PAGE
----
then I will be courageous when what I value is at risk; I will be honest because honesty is usually the best way to care for others; I will want to be prudent because I recognize that I must balance the needs of others and my own needs. So the traditional virtues of courage, honesty and prudence are organized under the meta-virtue of care. When Carol Gilligan first described the care orientation, she described it as a typically female moral orientation. ii However, there is nothing gendered about caring; if it is more prevalent in women than in men, it is because women are socially conditioned to do much of society's caring work--they are more likely to be involved with caring for children and the sick, for example. Care is a basic human capacity and as such it is both possible and important for all of us to be caring persons. Developing one’s capacity in giving care requires that we commit to this ideal and that we have practice exercising care. When we truly care about someone or something, we have certain emotions and motivations. If we see someone in dire need, for example, we will feel compassion and are motivated to do something to respond to the need.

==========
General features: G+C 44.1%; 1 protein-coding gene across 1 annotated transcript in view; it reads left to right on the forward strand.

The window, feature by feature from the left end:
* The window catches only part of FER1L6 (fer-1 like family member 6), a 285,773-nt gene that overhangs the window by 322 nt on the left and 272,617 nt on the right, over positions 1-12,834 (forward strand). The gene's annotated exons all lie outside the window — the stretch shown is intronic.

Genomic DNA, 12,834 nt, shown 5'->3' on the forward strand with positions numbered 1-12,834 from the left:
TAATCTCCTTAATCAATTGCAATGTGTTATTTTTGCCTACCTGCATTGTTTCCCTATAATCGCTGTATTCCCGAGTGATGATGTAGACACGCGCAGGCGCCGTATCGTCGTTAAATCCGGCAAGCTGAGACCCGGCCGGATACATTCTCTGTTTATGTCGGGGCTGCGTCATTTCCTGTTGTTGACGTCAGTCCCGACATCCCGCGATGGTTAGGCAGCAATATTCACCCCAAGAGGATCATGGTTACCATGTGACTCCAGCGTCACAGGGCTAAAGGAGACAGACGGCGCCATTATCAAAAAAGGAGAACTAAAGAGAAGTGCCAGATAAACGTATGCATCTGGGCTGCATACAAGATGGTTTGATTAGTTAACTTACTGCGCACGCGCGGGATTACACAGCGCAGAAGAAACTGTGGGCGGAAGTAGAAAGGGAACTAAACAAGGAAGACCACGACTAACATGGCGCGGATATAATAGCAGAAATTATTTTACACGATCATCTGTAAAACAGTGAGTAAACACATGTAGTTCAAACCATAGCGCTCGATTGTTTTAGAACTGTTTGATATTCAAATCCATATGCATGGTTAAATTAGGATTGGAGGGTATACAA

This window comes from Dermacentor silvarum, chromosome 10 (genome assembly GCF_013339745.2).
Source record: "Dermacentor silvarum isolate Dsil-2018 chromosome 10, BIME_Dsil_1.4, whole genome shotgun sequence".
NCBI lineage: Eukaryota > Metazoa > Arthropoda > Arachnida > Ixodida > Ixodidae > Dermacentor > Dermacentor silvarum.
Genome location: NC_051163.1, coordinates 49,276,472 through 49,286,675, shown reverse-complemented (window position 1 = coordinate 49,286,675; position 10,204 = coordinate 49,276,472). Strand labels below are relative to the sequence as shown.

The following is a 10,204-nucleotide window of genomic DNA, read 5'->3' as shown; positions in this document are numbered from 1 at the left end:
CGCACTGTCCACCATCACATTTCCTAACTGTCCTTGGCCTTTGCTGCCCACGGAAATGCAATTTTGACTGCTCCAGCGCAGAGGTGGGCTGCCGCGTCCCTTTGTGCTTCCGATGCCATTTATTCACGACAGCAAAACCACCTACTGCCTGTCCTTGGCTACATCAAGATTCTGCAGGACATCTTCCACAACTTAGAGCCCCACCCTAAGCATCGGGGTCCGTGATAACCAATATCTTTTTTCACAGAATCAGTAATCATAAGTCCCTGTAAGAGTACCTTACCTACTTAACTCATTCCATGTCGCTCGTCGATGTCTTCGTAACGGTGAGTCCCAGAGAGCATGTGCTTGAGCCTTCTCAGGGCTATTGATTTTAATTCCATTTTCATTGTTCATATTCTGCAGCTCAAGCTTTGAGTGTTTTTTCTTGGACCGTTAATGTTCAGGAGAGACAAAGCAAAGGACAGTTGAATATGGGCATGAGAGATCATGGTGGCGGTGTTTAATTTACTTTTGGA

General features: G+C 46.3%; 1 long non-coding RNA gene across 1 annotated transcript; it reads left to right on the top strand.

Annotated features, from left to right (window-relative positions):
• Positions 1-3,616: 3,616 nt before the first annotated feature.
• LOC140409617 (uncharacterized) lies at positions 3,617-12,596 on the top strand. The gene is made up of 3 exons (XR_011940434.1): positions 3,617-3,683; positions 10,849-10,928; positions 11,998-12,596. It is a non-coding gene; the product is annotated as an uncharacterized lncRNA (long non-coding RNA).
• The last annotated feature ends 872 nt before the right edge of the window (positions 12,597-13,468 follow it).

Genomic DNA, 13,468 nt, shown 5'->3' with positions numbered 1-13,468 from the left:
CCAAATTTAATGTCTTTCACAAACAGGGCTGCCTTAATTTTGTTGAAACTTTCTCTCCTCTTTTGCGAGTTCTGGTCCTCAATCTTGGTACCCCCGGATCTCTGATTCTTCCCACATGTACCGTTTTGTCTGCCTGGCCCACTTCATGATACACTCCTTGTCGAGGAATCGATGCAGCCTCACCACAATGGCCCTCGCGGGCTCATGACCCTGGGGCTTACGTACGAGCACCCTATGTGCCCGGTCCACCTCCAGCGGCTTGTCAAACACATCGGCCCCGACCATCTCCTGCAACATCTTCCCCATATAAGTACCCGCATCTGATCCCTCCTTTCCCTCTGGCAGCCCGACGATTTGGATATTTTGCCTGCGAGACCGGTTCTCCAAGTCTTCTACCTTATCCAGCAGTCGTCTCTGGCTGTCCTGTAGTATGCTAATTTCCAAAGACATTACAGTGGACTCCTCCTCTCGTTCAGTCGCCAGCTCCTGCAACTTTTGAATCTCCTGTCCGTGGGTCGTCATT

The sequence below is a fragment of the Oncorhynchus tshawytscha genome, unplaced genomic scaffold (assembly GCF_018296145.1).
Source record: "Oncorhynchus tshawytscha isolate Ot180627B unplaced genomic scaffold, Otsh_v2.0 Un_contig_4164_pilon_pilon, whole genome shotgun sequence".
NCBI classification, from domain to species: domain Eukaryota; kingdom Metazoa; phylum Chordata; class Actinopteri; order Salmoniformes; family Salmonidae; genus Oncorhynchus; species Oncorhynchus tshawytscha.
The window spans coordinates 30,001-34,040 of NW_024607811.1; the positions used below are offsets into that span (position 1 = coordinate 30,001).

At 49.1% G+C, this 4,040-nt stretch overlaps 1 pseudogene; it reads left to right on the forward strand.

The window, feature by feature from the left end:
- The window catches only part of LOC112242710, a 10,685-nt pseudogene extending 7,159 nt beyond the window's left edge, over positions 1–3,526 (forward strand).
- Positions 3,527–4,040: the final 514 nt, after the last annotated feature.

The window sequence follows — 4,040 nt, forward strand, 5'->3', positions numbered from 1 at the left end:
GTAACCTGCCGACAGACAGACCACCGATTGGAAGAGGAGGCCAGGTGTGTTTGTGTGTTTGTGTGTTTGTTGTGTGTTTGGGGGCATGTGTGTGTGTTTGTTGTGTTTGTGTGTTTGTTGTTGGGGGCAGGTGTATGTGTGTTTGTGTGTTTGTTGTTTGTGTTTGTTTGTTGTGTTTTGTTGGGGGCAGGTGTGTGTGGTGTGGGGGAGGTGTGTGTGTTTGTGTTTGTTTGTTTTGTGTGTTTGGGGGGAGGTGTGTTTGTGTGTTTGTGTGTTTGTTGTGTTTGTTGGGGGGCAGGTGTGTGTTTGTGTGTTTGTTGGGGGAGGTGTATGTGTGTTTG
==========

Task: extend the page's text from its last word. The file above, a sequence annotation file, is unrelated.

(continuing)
Finally, it is not enough to merely have the appropriation emotion and motivation; care involves an appropriate response.
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- Spring '11
- Ethics, Interpersonal relationship, Carol Gilligan